The world is changing fast and to keep up you need local knowledge with global context.
It’s Agriculture and Adaptation Day here at COP27 in Sharm El-Sheikh, Egypt. Agriculture is one of the largest users of water and land globally and farmers are under pressure to adapt to climate change. John Hudson, National Head of Agriculture at Nedbank, joins us to talk about how farmers must adapt in the face of the climate emergency. Ultimately, they need to produce more with less.
Excerpts from the interview with John Hudson
Climate change affecting farmers and the bank
The short answer is yes, very much so. Climate change is not only affecting the farmers, but it’s also affecting the bank. If you look at our farming client base, they make up a fair proportion of our lending. Therefore, it makes absolute sense for the bank to focus on this. What I can say is that I think climate change is probably the biggest risk facing farmers going forward. We do have these short-term hiccups, you know, such as the pandemic, and you could argue sometimes there’s a flood, for example, which makes us focus on the short term. But longer term, climate change is such a big issue that farmers need to tackle. And as banks, we need to help them.
Innovative ways through which Nedbank helps to fund farmers
Farmers tend to lend a lot of money. That is often the cornerstone of their business. And I think through lending, we can drive positive change. Certainly that positive change talks to combating climate change going forward. Much of our support is really about knowing the farmer, understanding his business because there are different solutions for different farmers. It doesn’t mean renewable energy will apply to all farmers, for example. It is really important for us to understand the client’s business first: is it energy, is it water, is it soil health, is it biodiversity?There are a lot of aspects that come into play and all of these have an impact on business risk, of course. If you are addressing business risk, this is where you link up the dots with the farmer and the funding package behind it to support that. It’s to look at renewable energy and say, is it security of supply or a cost issue? We have funding, whether it is for solar panels, water turbines, etc. and our farmers are taking these up. We have really good examples of farmers who are taking up technology. They are looking at energy. We are bringing partners to the game as well. So, whether it’s home energy, which really offers our clients an end-to-end one-stop-shop, if you want to call it that. Home energy will come and do the assessment, take the farmers through the process, look at the best quote and then say to the bank, let’s fund that. It is a really good partnership, if you want to put it that way.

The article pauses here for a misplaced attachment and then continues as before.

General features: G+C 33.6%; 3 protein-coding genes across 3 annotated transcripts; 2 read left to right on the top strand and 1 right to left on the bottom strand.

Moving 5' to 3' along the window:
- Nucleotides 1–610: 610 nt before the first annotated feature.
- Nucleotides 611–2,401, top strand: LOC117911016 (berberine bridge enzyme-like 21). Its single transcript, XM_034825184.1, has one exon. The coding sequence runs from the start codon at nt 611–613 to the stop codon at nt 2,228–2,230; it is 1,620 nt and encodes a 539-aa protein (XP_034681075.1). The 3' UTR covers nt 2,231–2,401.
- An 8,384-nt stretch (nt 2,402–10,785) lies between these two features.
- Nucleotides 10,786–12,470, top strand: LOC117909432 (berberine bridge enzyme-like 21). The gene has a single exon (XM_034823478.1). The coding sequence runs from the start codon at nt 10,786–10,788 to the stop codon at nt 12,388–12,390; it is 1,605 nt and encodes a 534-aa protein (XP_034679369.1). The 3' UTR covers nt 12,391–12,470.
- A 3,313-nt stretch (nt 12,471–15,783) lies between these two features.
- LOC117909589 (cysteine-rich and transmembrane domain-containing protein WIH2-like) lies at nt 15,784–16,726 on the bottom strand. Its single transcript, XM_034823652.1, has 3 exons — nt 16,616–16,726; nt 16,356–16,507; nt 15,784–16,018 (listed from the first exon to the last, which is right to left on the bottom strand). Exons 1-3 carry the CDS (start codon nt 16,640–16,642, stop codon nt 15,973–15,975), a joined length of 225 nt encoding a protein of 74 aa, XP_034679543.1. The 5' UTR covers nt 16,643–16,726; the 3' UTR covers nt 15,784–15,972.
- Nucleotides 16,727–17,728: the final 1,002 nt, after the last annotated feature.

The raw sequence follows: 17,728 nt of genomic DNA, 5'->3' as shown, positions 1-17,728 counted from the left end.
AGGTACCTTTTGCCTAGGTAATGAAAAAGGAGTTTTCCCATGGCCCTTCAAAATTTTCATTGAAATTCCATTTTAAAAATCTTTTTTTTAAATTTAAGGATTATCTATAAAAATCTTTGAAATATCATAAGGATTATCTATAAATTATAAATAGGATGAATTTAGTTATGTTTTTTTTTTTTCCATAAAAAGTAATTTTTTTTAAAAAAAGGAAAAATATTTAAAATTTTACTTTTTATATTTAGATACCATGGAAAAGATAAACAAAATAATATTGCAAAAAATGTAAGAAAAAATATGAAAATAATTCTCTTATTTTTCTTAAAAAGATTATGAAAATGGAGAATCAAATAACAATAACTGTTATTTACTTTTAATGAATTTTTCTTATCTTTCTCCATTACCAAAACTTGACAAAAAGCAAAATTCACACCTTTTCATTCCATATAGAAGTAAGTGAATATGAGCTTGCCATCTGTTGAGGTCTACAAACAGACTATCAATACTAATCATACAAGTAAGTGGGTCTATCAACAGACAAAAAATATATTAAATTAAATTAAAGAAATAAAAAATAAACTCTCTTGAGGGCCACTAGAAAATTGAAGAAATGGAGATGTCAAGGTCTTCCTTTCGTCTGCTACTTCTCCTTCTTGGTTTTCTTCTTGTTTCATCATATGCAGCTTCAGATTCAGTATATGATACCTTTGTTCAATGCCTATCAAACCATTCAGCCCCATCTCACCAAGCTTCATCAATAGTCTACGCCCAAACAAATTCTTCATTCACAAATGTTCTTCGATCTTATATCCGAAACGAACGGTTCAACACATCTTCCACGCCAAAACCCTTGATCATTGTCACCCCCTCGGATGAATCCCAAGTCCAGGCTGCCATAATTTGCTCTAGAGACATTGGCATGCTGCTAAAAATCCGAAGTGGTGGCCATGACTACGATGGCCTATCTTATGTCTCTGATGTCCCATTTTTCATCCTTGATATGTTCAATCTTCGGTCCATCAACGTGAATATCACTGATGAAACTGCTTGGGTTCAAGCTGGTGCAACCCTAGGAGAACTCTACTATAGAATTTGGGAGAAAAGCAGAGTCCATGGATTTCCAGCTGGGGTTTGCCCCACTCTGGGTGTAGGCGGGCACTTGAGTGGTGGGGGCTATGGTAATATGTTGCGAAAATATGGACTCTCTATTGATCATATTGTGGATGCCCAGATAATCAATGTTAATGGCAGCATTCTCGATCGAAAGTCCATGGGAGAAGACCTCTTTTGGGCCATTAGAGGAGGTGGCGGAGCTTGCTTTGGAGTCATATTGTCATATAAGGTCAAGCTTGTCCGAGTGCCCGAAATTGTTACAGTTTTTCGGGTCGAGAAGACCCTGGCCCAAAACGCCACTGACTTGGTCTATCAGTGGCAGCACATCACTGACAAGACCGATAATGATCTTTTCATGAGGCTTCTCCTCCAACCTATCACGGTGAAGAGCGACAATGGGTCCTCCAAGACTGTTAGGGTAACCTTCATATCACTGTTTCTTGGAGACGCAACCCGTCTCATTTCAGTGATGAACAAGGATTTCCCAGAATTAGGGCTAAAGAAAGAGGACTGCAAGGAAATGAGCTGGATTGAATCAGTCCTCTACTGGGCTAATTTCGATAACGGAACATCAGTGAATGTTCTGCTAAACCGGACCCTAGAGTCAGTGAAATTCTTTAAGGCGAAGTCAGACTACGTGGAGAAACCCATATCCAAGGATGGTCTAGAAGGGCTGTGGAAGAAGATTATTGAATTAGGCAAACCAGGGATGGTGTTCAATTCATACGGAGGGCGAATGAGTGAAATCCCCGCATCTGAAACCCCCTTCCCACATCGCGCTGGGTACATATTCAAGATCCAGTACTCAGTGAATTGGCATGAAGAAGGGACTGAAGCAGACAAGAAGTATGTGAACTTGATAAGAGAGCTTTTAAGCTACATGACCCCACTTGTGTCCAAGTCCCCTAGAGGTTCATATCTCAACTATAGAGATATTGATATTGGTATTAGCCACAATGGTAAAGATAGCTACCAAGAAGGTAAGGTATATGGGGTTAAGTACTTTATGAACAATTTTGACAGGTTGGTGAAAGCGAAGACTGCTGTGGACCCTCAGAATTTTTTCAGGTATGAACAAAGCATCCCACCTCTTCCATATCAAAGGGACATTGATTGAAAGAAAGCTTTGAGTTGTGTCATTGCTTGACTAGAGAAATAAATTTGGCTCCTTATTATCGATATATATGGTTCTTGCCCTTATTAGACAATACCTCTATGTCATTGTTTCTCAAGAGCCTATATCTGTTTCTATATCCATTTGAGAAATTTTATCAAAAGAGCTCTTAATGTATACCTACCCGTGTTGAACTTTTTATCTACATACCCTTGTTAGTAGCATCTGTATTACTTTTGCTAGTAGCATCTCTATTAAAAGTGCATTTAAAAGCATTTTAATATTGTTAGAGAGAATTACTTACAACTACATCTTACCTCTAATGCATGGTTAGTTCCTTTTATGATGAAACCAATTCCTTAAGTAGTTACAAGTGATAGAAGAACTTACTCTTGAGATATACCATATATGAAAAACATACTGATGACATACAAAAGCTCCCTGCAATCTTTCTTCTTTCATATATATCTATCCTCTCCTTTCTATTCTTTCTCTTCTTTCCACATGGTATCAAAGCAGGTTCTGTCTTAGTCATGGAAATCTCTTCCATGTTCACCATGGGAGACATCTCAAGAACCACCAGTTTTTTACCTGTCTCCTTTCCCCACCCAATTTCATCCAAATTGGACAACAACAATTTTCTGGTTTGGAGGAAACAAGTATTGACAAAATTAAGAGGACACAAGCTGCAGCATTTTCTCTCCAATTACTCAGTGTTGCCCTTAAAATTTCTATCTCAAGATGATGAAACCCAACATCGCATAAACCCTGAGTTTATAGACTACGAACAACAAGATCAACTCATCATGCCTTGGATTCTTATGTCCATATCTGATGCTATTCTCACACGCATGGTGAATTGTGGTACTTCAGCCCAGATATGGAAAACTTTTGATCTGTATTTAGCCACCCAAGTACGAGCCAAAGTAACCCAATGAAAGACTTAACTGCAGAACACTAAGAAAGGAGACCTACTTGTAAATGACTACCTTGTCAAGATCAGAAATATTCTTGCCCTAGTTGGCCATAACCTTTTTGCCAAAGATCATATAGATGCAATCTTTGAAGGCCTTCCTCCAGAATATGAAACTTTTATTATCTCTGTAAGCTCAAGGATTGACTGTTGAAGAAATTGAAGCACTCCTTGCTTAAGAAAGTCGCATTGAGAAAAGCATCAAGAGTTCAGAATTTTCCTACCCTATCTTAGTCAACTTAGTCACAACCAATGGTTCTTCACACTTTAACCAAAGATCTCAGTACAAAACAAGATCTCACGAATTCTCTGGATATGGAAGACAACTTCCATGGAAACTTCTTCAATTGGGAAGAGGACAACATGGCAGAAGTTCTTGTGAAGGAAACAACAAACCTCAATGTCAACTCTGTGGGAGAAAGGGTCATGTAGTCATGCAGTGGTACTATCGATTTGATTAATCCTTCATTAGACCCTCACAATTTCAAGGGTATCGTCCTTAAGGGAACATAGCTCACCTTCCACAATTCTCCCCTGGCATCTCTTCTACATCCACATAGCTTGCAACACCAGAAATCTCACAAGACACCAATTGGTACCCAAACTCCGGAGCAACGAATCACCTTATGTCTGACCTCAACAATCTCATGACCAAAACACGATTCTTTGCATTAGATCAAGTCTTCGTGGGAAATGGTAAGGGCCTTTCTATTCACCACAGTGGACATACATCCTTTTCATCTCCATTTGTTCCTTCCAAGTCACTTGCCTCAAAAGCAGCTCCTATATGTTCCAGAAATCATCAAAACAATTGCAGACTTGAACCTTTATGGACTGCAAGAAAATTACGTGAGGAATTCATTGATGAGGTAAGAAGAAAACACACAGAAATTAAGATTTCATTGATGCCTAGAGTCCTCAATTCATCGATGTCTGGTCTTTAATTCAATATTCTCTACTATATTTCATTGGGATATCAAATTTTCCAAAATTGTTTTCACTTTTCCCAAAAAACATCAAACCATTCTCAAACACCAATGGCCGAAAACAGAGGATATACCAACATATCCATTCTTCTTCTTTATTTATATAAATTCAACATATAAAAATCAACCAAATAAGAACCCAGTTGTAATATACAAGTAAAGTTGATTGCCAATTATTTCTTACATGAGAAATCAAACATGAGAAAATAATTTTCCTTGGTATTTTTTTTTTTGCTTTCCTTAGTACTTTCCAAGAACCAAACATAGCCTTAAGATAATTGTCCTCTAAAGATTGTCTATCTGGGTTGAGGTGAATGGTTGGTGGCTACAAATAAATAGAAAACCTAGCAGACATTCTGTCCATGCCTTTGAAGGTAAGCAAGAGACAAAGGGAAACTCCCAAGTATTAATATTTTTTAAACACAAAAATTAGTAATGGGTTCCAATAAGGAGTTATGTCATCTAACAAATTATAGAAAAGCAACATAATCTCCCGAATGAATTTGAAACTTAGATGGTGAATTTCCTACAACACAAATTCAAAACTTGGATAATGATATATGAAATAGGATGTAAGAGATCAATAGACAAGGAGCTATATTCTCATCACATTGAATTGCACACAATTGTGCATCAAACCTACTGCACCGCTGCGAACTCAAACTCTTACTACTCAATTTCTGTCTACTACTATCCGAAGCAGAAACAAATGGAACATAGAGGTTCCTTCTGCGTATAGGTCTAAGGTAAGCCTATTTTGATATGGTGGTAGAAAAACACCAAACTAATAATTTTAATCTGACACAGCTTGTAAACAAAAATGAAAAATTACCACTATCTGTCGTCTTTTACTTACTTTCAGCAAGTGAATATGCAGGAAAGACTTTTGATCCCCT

Farmers adapting to climate change
Farmers have been really good at being agile and adaptive because over time, they face numerous challenges, not only climate change. For example, farmers are probably closest to the coalface when we talk about climate change. They are a contributor on one hand, but they are also a recipient of climate change. I have seen this over time because farmers’ margins have been squeezed. There is a continual cost price squeeze and farmers have had to take up new technology and be agile to stay in the game and be competitive. The other thing is that many of our buyers – because we actually export more than 50% of what we produce in this country – are often outside South Africa and are pushing back to say, what are your sustainability credentials? Therefore, for farmers, it’s a mixture… Some of them do it for their own purposes. Surely, they want to save the planet. However, some of them do it because of business risk and because the market really dictates that.
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